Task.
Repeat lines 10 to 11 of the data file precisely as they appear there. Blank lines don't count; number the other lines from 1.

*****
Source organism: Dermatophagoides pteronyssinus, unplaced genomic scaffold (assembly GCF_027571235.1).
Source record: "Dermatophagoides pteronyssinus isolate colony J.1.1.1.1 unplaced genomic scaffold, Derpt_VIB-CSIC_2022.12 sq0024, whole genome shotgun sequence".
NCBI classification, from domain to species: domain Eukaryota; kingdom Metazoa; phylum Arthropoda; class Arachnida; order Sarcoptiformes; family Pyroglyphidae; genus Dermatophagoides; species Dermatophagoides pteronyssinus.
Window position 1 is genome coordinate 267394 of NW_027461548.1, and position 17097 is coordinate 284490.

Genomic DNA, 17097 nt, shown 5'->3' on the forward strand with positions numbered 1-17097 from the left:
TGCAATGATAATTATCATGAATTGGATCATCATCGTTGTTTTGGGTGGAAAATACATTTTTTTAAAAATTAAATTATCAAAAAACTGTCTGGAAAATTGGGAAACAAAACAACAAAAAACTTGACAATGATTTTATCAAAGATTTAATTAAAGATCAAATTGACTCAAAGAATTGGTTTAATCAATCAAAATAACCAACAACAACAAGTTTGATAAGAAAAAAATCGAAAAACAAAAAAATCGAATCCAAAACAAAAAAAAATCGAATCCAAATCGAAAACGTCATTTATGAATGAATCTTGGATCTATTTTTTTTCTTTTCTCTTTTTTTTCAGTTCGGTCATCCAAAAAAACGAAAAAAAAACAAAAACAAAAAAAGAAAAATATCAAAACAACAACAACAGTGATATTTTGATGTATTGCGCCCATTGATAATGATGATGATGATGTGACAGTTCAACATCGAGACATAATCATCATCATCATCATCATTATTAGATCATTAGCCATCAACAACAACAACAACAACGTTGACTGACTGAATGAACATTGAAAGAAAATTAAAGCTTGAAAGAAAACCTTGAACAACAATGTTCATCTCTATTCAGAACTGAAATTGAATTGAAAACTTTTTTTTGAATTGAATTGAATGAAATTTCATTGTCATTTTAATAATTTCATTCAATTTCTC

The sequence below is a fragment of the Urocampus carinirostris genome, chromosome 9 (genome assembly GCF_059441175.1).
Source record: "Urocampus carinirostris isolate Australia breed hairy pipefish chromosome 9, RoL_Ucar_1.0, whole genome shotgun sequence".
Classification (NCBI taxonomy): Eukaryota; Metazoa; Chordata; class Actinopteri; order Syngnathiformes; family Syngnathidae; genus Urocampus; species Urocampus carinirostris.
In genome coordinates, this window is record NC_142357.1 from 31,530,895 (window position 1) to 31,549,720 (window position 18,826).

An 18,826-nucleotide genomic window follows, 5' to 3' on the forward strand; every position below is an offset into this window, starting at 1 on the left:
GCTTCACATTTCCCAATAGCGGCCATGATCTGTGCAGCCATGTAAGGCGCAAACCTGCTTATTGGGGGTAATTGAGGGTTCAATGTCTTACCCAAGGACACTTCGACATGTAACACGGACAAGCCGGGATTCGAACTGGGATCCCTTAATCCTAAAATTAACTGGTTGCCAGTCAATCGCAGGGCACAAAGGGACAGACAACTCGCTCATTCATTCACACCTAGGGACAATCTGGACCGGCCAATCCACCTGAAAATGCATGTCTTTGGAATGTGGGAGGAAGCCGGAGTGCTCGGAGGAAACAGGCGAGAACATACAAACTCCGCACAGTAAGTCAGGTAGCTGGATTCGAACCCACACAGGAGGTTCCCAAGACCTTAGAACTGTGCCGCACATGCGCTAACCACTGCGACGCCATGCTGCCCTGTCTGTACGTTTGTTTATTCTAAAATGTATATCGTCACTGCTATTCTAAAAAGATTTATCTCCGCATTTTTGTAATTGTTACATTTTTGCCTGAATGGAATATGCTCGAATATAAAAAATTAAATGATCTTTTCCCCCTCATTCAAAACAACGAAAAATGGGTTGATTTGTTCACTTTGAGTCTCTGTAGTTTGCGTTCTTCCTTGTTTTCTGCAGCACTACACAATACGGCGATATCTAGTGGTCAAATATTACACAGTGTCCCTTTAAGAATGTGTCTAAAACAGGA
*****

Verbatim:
In genome coordinates, this window is record NC_142357.1 from 31,530,895 (window position 1) to 31,549,720 (window position 18,826).

An 18,826-nucleotide genomic window follows, 5' to 3' on the forward strand; every position below is an offset into this window, starting at 1 on the left: